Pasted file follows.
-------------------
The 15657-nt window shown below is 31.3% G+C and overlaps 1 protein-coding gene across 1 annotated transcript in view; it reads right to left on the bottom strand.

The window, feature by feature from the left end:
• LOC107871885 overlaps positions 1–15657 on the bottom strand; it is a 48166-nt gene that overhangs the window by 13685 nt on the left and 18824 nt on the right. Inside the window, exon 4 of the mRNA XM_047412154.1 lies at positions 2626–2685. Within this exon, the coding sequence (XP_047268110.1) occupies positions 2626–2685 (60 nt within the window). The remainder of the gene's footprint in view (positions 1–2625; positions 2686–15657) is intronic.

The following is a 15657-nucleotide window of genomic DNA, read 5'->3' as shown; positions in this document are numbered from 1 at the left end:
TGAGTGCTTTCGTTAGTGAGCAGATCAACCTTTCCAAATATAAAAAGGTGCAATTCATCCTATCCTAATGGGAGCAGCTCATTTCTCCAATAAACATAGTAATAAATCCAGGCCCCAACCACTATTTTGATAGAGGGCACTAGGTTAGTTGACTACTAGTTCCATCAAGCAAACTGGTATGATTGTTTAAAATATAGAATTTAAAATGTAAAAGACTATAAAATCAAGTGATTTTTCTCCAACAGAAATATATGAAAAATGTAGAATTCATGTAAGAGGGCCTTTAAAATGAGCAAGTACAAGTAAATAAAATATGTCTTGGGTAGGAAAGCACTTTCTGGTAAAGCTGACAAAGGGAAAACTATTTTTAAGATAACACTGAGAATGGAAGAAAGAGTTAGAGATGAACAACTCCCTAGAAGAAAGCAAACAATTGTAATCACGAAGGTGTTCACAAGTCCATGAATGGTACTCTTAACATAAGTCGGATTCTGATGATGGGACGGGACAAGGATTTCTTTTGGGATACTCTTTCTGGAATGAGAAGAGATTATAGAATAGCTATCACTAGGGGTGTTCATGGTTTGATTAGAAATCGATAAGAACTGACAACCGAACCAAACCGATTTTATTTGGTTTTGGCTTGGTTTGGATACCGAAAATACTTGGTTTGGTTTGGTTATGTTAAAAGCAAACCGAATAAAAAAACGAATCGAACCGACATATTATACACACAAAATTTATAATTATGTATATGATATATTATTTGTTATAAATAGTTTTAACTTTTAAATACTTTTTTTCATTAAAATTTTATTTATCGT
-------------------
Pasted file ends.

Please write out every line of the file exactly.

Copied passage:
The 15657-nt window shown below is 31.3% G+C and overlaps 1 protein-coding gene across 1 annotated transcript in view; it reads right to left on the bottom strand.

The window, feature by feature from the left end:
• LOC107871885 overlaps positions 1–15657 on the bottom strand; it is a 48166-nt gene that overhangs the window by 13685 nt on the left and 18824 nt on the right. Inside the window, exon 4 of the mRNA XM_047412154.1 lies at positions 2626–2685. Within this exon, the coding sequence (XP_047268110.1) occupies positions 2626–2685 (60 nt within the window). The remainder of the gene's footprint in view (positions 1–2625; positions 2686–15657) is intronic.

The following is a 15657-nucleotide window of genomic DNA, read 5'->3' as shown; positions in this document are numbered from 1 at the left end:
TGAGTGCTTTCGTTAGTGAGCAGATCAACCTTTCCAAATATAAAAAGGTGCAATTCATCCTATCCTAATGGGAGCAGCTCATTTCTCCAATAAACATAGTAATAAATCCAGGCCCCAACCACTATTTTGATAGAGGGCACTAGGTTAGTTGACTACTAGTTCCATCAAGCAAACTGGTATGATTGTTTAAAATATAGAATTTAAAATGTAAAAGACTATAAAATCAAGTGATTTTTCTCCAACAGAAATATATGAAAAATGTAGAATTCATGTAAGAGGGCCTTTAAAATGAGCAAGTACAAGTAAATAAAATATGTCTTGGGTAGGAAAGCACTTTCTGGTAAAGCTGACAAAGGGAAAACTATTTTTAAGATAACACTGAGAATGGAAGAAAGAGTTAGAGATGAACAACTCCCTAGAAGAAAGCAAACAATTGTAATCACGAAGGTGTTCACAAGTCCATGAATGGTACTCTTAACATAAGTCGGATTCTGATGATGGGACGGGACAAGGATTTCTTTTGGGATACTCTTTCTGGAATGAGAAGAGATTATAGAATAGCTATCACTAGGGGTGTTCATGGTTTGATTAGAAATCGATAAGAACTGACAACCGAACCAAACCGATTTTATTTGGTTTTGGCTTGGTTTGGATACCGAAAATACTTGGTTTGGTTTGGTTATGTTAAAAGCAAACCGAATAAAAAAACGAATCGAACCGACATATTATACACACAAAATTTATAATTATGTATATGATATATTATTTGTTATAAATAGTTTTAACTTTTAAATACTTTTTTTCATTAAAATTTTATTTATCGT